6

Shouldn’t it be "Wir schaffen es"?

If I said “Wir schaffen es”, would that have the same meaning as “Wir schaffen das”?

What is the meaning of the word das in “Wir schaffen das”? I thought das means that.

  • Please be aware that "schaffen" in the context refers to "(to be able) to accomplish something ... if we..." so it's a kind of conditional or something we may accomplish in future! so "das" refeers to the thing we will accompish! – Medi1Saif Feb 4 '16 at 14:48
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English only has two degrees of demonstrativeness:

We can do it.

versus

We can do that. (or: this; they are on the same level of emphasis)

(I feel that we can do it conveys the purpose of the sentence better. The main discussion point is not the verb used, anyway; and changing the verb does not change what it or that mean.)

German, on the other hand, has an additional degree:

Wir schaffen es.

Wir schaffen das.

Wir schaffen dieses/das da/jenes.

The das is able to refer to what everybody knows is the thing one has to make; es would sound a lot more like ‘we can do something.’ You can think of das being somewhere still in the it range but well on its way towards the that range. It is demonstrative, but much weaker than the English that.

  • Doesn't English also have "we can do this."? – 無色受想行識 Feb 5 '16 at 3:54
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    Yes, but this (dieses) the same degree as that (jenes). English does not have a sentence like We can do the. which would be verbatim for the original sentence. – Alfe Feb 5 '16 at 15:13
  • @無色受想行識 See edit. – Jan Feb 6 '16 at 12:43
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    Ich behaupte "Wir schaffen dieses/das da/jenes." ist absolut unidiomatisch, ein Phantasiekonstrukt. "Wir schaffen es" ist auch nicht mit "We can do something" übersetzbar. – user unknown Jun 5 '19 at 7:58
4

I’d say that since das in this case actually refers to a certain and distinct problem, using it here is a small inaccuracy in the translation. I understand ‘we’ll make it’ more as a common statement, primarily referring to the circumstances, state or general attitude — not necessarily related to a particular problem.

I am not a linguist, but I suspect ‘we’ll make it’ to be an ellipsis. The words left out on the phrase’s end are through this/that/it/… and therefore it can almost equally translate to the German ‘wir schaffen das’ as well as to ‘wir schaffen es.’

1

Yes, "das" means "that". However "das" also means "it": "Das ist ein Buch" - "It is a book".

The meaning of "das" in "Wir schaffen das" is "it" or "this" or "that".

PS. It's normal that the most expressions are not translated word-by-word so you shouldn't expect that if you just replace every word in an English phrase you'll get a valid German phrase and vice versa.

PPS. Are you reffering to A.Merkel's speech?

  • Yeah I'm referring to Merkel's use of the term - it's been published all over the English media - but the literal translation still confuses me. In your example, even: Das ist ein Buch would translate to That is a book and not It is a book? – user20208 Feb 4 '16 at 13:09
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    Don't be too confused. Languages use words sometimes differently in different sentence contexts, even if they mean more or less the same. Obama's "Yes we can", for instance, would be "Ja, wir können das" in German. A mere "Ja, wir können" would just sound too short for German ears. – Alfe Feb 5 '16 at 15:18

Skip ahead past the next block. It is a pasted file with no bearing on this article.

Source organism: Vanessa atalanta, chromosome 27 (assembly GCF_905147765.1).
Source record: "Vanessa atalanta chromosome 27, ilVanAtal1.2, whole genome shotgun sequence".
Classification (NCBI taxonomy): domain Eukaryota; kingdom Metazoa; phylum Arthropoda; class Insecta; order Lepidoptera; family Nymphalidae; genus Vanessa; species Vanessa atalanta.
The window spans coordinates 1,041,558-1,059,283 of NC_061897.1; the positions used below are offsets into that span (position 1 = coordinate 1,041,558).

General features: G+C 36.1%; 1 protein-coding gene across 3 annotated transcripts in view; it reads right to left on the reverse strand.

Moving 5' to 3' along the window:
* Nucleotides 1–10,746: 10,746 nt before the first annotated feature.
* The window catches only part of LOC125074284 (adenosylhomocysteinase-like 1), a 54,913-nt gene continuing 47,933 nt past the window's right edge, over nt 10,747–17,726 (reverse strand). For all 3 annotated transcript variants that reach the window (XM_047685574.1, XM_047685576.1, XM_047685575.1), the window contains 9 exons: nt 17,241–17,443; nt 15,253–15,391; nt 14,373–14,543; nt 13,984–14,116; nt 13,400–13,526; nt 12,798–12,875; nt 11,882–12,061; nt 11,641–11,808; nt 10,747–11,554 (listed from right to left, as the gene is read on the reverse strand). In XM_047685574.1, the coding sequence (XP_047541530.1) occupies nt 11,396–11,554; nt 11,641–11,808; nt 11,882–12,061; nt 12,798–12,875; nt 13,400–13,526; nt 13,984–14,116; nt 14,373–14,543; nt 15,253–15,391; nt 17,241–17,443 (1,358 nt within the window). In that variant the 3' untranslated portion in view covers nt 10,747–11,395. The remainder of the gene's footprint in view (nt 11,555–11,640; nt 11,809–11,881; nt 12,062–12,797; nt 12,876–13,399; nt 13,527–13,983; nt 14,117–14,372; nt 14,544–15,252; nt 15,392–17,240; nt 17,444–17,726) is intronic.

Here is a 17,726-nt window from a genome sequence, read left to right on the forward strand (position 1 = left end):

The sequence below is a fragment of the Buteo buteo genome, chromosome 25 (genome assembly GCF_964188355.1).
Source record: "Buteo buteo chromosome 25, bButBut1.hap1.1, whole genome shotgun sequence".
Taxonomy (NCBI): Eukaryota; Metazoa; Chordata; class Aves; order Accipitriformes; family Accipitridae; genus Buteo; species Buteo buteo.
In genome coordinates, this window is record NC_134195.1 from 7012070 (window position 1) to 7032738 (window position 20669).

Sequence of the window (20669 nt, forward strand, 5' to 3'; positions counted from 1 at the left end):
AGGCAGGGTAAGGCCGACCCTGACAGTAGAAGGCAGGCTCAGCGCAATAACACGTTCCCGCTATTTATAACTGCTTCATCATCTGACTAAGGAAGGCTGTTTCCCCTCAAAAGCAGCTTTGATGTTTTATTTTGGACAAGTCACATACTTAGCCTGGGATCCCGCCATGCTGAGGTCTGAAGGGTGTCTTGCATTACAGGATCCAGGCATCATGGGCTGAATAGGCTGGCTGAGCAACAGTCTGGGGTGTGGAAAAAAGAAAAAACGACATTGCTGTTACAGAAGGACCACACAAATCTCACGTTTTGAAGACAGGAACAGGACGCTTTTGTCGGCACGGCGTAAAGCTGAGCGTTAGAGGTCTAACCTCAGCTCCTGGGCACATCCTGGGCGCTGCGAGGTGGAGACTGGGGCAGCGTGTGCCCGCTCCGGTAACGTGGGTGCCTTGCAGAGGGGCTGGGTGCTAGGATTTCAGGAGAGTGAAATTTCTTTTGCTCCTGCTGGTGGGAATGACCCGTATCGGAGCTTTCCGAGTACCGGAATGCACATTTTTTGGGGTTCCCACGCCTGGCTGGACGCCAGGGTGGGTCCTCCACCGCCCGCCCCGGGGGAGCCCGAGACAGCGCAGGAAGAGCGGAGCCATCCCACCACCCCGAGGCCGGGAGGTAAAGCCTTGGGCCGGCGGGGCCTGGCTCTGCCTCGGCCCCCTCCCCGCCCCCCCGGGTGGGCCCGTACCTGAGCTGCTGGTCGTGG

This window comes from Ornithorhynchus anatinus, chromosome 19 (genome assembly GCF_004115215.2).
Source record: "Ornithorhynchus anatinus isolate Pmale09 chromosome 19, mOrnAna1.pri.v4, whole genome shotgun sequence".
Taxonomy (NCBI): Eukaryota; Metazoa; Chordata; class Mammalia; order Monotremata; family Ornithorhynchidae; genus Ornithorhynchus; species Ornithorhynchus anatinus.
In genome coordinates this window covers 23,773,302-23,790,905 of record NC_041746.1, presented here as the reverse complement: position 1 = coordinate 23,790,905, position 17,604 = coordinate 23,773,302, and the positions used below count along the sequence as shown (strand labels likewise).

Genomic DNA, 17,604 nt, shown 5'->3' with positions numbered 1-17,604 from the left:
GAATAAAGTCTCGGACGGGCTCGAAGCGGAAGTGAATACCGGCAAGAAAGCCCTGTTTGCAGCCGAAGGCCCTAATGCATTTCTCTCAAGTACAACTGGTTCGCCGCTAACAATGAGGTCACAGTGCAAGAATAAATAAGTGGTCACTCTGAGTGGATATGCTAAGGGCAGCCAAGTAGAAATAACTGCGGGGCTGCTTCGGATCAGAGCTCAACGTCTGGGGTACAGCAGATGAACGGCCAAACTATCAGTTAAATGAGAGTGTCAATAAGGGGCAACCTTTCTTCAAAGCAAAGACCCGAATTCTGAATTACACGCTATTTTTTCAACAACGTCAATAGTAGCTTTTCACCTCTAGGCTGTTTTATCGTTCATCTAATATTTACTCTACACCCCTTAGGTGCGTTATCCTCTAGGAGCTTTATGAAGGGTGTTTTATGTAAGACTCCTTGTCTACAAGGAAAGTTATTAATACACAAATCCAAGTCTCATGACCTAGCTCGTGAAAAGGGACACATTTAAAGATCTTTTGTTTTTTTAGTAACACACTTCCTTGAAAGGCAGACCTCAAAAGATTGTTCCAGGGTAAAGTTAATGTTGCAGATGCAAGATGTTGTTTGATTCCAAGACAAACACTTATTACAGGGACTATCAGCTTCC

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Wir schaffen das

and

Wir schaffen es

equally translate to

We'll make it

Usually we just say

Wir schaffen's [schon]

(which is an abbrevation of "schaffen es" obv.)

  • "Wir schaffen's" klingt süddeutsch für meine Ohren. – Alfe Feb 5 '16 at 15:15
  • Das "schon" im letzten Beispiel hat etwas beschwichtigendes, das bei "Wir schaffen es" und "Wir schaffen das" nicht mitklingt. – user unknown Jun 5 '19 at 7:52
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"Wir schaffen das" translates best to "We can do this!"

Not in general, but in this slogan, "das" (the, that) can be replaced with "dies" (this), hence "We can do that!" becomes "We can do this!"

Me: German\American bilingual

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    Wieso hört und liest man dann nie "Wir schaffen dies"? – user unknown Jun 5 '19 at 7:45
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After looking at: Duden

I got reminded of what schaffen actually means. It means working. We have a saying in Germany: "Schaffe, schaffe, Häusle baue." Which kind of means work work, build a house.

The present perfect of "schaffen" is "geschafft"

Saying the following sentence does not make sense: "Wir haben das geschafft."

But the following works: "Das haben wir geschafft."

The difference between "Das" und "Es" is specificity.

You can point at something and say "Das! haben wir geschafft". But when you say you have finished a job which includes a lot of things you cannot point at. You'd say: "Wir haben es geschafft."

Summary:

Wir schaffen es is indirect and general, as in we'll make it (just in time). And Wir schaffen das. Is we'll complete this job. (Before the world ends)

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    1) ‘Wir haben das geschafft’ is a perfectly valid and legitimate sentence. As is ‘wir haben es geschafft.’ 2) The difference between something you can point at and something you cannot point at is not the difference between das and es. 3) The question is about das/es and how they relate to English that/it, not about schaffen. Altogether this is very much a no-answer so –1. – Jan Feb 4 '16 at 17:27

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